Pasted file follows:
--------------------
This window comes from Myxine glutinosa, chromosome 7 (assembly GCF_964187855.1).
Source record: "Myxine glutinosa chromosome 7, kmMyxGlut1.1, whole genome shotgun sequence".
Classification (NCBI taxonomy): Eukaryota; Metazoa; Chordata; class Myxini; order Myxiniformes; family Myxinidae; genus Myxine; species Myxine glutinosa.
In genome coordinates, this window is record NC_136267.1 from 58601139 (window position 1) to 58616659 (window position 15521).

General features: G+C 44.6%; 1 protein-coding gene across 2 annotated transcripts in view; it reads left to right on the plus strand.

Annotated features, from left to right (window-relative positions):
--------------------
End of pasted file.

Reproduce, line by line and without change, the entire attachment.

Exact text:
This window comes from Myxine glutinosa, chromosome 7 (assembly GCF_964187855.1).
Source record: "Myxine glutinosa chromosome 7, kmMyxGlut1.1, whole genome shotgun sequence".
Classification (NCBI taxonomy): Eukaryota; Metazoa; Chordata; class Myxini; order Myxiniformes; family Myxinidae; genus Myxine; species Myxine glutinosa.
In genome coordinates, this window is record NC_136267.1 from 58601139 (window position 1) to 58616659 (window position 15521).

General features: G+C 44.6%; 1 protein-coding gene across 2 annotated transcripts in view; it reads left to right on the plus strand.

Annotated features, from left to right (window-relative positions):